By Peter Jupp
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Extra resources for British Politics on the Eve of Reform: The Duke of Wellington’s Administration, 1828–30
Thus of the 18 Household officials in the Lords, 12 did not vote, four voted with the government and two voted with Lord Eldon, including the most senior official, The Monarchy 29 the Lord Chamberlain, the Duke of Montrose. As the latter explained, he could no more vote for repeal than he could give up his opposition to Catholic relief and parliamentary reform for they all materially affected 'the constitution of the country'. Wellington decided to put his foot down. ' Montrose responded by offering his resignation, an offer Wellington declined to put in train.
PP. ) iii. ) xxix. 301: Pensions on the Civil List granted since I Feb. I828. 20. A. Aspinall ( ed. , Cambridge, 1963-71, hereafter Aspinall, CPW), iv, 349. See also vi, 147 where the point is made that the Portland government's election victory of 1807 was due as much to popular support for the King as to popular hostility to Catholic relief. 21. Hibbert, George IV, ii, 195-7. 22. Sack, From Jacobite to Conservative, ch. 5. 23. The English Government and Constitution (1865 edition), 194. 24. Anglesey Mss.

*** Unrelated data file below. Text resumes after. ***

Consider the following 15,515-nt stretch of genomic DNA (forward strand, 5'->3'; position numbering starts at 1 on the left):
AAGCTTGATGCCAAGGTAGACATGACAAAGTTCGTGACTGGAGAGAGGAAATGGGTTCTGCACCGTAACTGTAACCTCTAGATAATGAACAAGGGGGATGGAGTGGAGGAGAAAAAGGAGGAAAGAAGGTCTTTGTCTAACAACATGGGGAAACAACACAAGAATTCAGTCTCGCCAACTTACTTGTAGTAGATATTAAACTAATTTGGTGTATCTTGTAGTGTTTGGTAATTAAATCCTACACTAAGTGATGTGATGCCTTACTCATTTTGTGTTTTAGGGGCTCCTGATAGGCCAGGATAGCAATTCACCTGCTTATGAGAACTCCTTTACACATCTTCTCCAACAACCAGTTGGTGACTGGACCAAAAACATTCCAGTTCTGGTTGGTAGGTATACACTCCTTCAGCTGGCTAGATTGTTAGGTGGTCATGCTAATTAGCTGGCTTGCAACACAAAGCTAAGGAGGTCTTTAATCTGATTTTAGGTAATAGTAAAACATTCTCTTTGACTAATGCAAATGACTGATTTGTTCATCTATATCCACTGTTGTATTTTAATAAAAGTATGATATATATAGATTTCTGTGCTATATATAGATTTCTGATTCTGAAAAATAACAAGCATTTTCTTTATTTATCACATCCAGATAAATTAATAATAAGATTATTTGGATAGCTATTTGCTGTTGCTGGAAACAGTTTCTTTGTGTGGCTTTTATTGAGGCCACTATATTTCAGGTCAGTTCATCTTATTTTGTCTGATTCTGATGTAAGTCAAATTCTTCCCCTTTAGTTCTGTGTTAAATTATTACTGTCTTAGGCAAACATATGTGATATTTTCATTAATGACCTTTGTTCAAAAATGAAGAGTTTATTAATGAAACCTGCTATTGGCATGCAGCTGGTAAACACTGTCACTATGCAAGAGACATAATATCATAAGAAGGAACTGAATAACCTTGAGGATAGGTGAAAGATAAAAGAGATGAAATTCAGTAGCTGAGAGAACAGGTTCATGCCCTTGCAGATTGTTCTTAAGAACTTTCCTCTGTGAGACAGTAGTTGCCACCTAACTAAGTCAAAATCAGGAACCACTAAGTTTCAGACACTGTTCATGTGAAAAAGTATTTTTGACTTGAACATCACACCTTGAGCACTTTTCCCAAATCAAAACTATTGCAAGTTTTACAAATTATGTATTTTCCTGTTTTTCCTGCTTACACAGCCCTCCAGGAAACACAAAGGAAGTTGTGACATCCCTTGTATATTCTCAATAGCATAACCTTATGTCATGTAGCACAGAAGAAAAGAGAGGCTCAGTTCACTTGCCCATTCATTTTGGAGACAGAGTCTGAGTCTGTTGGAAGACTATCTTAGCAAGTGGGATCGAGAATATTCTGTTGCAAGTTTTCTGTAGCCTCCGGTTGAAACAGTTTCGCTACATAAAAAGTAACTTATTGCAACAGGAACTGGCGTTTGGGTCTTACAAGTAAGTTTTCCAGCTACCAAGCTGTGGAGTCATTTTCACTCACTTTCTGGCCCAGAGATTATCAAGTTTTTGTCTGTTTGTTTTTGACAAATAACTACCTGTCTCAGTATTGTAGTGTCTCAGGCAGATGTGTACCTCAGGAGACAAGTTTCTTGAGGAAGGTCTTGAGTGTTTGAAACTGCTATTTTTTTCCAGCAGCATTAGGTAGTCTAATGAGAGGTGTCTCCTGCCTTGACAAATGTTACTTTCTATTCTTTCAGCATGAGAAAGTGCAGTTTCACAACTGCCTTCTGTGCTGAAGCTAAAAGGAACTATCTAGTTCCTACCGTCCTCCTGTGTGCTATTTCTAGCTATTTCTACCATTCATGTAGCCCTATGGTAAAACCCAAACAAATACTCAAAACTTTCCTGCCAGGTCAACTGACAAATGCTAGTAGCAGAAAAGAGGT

Vivian. 52. Wellington, Despatches, iv, 183-4. 53. Wellington Mss. WPl/917/28, George IV to Lord Wellesley, 17 February 1828; WP1/920/69, Wellington to George IV, 26 February 1828 (draft). On 14 January 1828 the King wrote to the Duke of Devonshire stating that he wanted him and Lords Lansdowne and Carlisle to remain in office as he regarded them as his 'personal and attach'd friends', Aspinall, CPW, viii, 470 (letter 3468). 54. Wellington, Despatches, iv, 41 0-12; Hatherton Mss. J. Littleton, 29 April 1828; Blackett-Ord (Whitfield) Mss.